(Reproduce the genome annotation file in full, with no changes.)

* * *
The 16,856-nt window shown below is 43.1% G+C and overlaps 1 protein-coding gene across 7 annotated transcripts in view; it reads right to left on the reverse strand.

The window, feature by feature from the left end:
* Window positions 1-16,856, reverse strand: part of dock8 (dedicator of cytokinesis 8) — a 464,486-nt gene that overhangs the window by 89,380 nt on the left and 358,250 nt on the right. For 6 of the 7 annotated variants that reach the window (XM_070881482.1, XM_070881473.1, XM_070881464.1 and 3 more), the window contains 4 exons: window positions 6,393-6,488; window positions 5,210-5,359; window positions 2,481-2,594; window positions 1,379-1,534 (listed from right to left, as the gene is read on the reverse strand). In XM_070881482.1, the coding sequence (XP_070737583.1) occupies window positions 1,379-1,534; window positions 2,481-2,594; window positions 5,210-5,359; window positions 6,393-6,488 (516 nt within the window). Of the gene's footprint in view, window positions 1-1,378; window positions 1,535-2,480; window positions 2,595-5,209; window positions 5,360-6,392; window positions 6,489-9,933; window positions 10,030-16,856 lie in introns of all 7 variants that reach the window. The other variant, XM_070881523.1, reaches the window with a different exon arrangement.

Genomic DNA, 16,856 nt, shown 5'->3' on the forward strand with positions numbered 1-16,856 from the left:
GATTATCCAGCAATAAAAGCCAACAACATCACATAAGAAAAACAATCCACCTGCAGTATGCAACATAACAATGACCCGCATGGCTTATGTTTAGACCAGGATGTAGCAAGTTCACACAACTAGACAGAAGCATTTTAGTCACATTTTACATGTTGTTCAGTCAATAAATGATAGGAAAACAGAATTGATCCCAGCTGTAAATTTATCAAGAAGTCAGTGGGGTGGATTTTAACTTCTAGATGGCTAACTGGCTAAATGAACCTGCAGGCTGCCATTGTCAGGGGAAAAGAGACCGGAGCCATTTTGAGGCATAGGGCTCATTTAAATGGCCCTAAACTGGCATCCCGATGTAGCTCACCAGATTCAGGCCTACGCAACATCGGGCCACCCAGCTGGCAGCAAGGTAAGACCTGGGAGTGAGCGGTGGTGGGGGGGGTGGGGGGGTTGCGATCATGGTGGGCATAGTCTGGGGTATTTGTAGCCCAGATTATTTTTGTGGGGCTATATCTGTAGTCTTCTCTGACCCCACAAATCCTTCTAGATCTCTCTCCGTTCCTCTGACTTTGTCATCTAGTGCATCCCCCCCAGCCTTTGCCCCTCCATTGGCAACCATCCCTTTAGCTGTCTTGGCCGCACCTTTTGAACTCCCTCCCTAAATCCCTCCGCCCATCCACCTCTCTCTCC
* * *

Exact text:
The 16,856-nt window shown below is 43.1% G+C and overlaps 1 protein-coding gene across 7 annotated transcripts in view; it reads right to left on the reverse strand.

The window, feature by feature from the left end:
* Window positions 1-16,856, reverse strand: part of dock8 (dedicator of cytokinesis 8) — a 464,486-nt gene that overhangs the window by 89,380 nt on the left and 358,250 nt on the right. For 6 of the 7 annotated variants that reach the window (XM_070881482.1, XM_070881473.1, XM_070881464.1 and 3 more), the window contains 4 exons: window positions 6,393-6,488; window positions 5,210-5,359; window positions 2,481-2,594; window positions 1,379-1,534 (listed from right to left, as the gene is read on the reverse strand). In XM_070881482.1, the coding sequence (XP_070737583.1) occupies window positions 1,379-1,534; window positions 2,481-2,594; window positions 5,210-5,359; window positions 6,393-6,488 (516 nt within the window). Of the gene's footprint in view, window positions 1-1,378; window positions 1,535-2,480; window positions 2,595-5,209; window positions 5,360-6,392; window positions 6,489-9,933; window positions 10,030-16,856 lie in introns of all 7 variants that reach the window. The other variant, XM_070881523.1, reaches the window with a different exon arrangement.

Genomic DNA, 16,856 nt, shown 5'->3' on the forward strand with positions numbered 1-16,856 from the left:
GATTATCCAGCAATAAAAGCCAACAACATCACATAAGAAAAACAATCCACCTGCAGTATGCAACATAACAATGACCCGCATGGCTTATGTTTAGACCAGGATGTAGCAAGTTCACACAACTAGACAGAAGCATTTTAGTCACATTTTACATGTTGTTCAGTCAATAAATGATAGGAAAACAGAATTGATCCCAGCTGTAAATTTATCAAGAAGTCAGTGGGGTGGATTTTAACTTCTAGATGGCTAACTGGCTAAATGAACCTGCAGGCTGCCATTGTCAGGGGAAAAGAGACCGGAGCCATTTTGAGGCATAGGGCTCATTTAAATGGCCCTAAACTGGCATCCCGATGTAGCTCACCAGATTCAGGCCTACGCAACATCGGGCCACCCAGCTGGCAGCAAGGTAAGACCTGGGAGTGAGCGGTGGTGGGGGGGGTGGGGGGGTTGCGATCATGGTGGGCATAGTCTGGGGTATTTGTAGCCCAGATTATTTTTGTGGGGCTATATCTGTAGTCTTCTCTGACCCCACAAATCCTTCTAGATCTCTCTCCGTTCCTCTGACTTTGTCATCTAGTGCATCCCCCCCAGCCTTTGCCCCTCCATTGGCAACCATCCCTTTAGCTGTCTTGGCCGCACCTTTTGAACTCCCTCCCTAAATCCCTCCGCCCATCCACCTCTCTCTCC